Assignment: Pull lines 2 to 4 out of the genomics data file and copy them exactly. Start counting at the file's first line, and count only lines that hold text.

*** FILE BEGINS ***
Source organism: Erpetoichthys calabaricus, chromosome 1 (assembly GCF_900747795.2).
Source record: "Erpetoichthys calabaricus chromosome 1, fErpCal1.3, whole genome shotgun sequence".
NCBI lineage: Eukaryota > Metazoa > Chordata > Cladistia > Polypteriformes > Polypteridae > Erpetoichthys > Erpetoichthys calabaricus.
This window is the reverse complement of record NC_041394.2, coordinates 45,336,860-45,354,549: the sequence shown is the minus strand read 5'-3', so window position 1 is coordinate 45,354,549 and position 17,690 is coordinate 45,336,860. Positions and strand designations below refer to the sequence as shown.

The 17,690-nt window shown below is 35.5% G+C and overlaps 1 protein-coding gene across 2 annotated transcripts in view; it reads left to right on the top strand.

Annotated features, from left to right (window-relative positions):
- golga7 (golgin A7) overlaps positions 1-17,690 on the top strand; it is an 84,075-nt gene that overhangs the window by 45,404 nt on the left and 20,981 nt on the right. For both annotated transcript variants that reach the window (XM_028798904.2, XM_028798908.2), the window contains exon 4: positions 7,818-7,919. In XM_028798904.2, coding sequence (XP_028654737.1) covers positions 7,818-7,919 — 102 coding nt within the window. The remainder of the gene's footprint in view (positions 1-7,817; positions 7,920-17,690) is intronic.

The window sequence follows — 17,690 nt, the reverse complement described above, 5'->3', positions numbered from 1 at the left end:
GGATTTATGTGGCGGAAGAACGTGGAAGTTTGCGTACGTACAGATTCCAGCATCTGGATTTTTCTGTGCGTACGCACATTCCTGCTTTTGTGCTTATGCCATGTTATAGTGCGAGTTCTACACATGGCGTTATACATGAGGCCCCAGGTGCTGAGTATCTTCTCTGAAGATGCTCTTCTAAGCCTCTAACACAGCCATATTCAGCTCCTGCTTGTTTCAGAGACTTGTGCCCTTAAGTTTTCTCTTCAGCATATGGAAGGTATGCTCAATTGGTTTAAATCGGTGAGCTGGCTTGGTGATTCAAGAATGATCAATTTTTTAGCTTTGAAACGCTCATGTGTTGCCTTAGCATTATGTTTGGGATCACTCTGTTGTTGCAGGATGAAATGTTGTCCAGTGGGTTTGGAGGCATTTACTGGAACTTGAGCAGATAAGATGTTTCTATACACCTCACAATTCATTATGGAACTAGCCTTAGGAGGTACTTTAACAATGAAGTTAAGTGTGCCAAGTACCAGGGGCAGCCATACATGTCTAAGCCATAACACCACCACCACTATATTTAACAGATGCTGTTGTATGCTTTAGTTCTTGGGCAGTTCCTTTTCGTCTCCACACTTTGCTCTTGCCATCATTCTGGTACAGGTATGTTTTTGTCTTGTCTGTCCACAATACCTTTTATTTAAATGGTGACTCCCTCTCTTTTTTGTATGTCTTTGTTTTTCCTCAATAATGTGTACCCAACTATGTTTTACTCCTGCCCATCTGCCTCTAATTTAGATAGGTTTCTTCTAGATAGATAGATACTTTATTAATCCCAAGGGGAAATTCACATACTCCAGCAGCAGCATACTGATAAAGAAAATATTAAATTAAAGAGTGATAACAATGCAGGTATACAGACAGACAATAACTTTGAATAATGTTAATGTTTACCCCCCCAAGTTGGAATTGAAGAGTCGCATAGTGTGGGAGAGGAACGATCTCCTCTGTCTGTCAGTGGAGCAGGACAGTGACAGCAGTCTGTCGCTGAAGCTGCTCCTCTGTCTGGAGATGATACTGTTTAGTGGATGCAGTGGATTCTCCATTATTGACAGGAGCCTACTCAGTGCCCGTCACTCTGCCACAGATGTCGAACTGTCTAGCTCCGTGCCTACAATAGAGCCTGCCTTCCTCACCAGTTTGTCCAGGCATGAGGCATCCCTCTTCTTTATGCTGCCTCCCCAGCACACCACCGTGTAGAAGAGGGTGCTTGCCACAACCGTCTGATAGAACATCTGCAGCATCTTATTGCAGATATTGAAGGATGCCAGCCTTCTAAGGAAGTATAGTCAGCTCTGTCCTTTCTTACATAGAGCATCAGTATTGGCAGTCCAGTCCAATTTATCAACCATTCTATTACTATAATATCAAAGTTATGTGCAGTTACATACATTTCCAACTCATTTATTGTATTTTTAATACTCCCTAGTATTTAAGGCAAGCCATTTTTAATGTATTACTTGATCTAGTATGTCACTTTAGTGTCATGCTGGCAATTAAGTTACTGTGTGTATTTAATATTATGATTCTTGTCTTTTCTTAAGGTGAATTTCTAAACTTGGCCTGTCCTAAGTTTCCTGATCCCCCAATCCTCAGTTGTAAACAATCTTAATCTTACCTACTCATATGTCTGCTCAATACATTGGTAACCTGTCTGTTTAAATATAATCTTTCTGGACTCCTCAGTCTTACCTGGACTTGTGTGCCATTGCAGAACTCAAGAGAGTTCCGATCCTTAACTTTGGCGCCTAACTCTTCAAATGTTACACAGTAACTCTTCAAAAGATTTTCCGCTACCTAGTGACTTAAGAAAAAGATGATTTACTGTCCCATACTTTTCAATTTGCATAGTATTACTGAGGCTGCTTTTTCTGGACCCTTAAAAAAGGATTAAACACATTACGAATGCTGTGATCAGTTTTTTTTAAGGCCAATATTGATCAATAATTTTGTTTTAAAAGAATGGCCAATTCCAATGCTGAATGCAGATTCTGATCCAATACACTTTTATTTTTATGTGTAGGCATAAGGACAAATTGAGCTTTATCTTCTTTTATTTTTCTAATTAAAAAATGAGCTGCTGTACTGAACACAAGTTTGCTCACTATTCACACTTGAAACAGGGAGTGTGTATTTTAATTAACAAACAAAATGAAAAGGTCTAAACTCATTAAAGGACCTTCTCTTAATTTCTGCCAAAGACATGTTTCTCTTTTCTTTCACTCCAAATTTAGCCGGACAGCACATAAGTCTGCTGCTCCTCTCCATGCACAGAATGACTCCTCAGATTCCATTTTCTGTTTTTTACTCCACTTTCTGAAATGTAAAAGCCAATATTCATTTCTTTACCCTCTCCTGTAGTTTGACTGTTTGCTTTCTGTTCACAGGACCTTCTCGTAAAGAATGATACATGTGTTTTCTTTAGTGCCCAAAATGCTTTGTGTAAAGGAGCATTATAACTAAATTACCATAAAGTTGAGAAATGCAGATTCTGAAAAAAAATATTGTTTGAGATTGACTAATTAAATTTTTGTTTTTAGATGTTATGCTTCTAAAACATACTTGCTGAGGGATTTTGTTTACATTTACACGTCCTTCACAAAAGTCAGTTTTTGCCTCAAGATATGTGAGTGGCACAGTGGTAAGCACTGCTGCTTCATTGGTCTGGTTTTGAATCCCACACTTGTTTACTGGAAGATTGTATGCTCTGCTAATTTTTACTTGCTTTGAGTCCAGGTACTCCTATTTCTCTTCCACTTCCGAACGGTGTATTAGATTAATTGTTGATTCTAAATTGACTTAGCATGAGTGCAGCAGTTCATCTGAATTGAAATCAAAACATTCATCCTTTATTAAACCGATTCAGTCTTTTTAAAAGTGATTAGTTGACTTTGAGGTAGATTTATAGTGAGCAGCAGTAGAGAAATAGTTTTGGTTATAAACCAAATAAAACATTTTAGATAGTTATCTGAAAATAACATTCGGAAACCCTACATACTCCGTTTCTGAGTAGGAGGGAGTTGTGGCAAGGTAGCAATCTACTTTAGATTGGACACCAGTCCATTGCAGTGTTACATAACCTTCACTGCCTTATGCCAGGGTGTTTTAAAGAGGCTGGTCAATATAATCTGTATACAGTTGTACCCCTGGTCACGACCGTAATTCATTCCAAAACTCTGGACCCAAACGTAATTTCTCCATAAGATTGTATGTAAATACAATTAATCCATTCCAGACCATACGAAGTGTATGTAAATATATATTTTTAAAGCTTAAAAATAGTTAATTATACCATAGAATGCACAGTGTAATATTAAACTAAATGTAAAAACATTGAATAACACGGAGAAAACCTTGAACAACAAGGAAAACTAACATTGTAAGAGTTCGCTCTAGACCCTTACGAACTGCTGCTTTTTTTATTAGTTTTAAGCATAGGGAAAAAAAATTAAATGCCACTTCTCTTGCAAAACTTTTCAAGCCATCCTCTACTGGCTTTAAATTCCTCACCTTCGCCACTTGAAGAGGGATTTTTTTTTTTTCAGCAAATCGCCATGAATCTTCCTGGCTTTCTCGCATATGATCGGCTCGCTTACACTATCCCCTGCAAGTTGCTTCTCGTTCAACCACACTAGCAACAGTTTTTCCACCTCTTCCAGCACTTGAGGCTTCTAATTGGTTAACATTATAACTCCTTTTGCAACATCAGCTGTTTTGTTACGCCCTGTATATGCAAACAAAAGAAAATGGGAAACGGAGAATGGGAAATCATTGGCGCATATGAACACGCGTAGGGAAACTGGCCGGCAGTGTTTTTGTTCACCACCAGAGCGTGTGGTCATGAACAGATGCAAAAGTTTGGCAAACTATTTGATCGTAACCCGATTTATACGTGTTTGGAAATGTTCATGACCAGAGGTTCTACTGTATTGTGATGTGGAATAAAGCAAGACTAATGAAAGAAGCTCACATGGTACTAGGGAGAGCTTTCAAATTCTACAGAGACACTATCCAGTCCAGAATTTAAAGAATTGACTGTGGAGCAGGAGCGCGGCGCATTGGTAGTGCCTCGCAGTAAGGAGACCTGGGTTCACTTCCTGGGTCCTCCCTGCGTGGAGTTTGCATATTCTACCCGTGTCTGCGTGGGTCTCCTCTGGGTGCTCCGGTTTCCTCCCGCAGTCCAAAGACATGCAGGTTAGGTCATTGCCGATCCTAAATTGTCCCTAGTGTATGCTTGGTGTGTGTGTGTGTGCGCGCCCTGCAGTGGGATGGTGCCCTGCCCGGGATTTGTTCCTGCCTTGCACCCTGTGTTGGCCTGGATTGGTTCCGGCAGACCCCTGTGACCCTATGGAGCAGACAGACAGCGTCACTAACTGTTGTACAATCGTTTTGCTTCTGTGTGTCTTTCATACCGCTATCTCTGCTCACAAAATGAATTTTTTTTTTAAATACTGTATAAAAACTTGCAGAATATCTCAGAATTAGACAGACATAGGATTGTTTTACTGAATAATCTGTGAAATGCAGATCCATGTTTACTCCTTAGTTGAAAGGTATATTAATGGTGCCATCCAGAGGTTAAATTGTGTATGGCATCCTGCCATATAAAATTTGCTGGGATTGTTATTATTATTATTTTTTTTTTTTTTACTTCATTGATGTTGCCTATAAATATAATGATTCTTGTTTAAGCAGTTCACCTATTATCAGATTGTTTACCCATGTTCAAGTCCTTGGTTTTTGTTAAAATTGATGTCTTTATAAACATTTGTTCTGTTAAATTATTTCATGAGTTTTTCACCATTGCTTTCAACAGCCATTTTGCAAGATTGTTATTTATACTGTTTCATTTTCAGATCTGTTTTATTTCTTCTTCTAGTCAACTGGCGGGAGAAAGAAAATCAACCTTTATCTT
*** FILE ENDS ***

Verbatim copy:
Source record: "Erpetoichthys calabaricus chromosome 1, fErpCal1.3, whole genome shotgun sequence".
NCBI lineage: Eukaryota > Metazoa > Chordata > Cladistia > Polypteriformes > Polypteridae > Erpetoichthys > Erpetoichthys calabaricus.
This window is the reverse complement of record NC_041394.2, coordinates 45,336,860-45,354,549: the sequence shown is the minus strand read 5'-3', so window position 1 is coordinate 45,354,549 and position 17,690 is coordinate 45,336,860. Positions and strand designations below refer to the sequence as shown.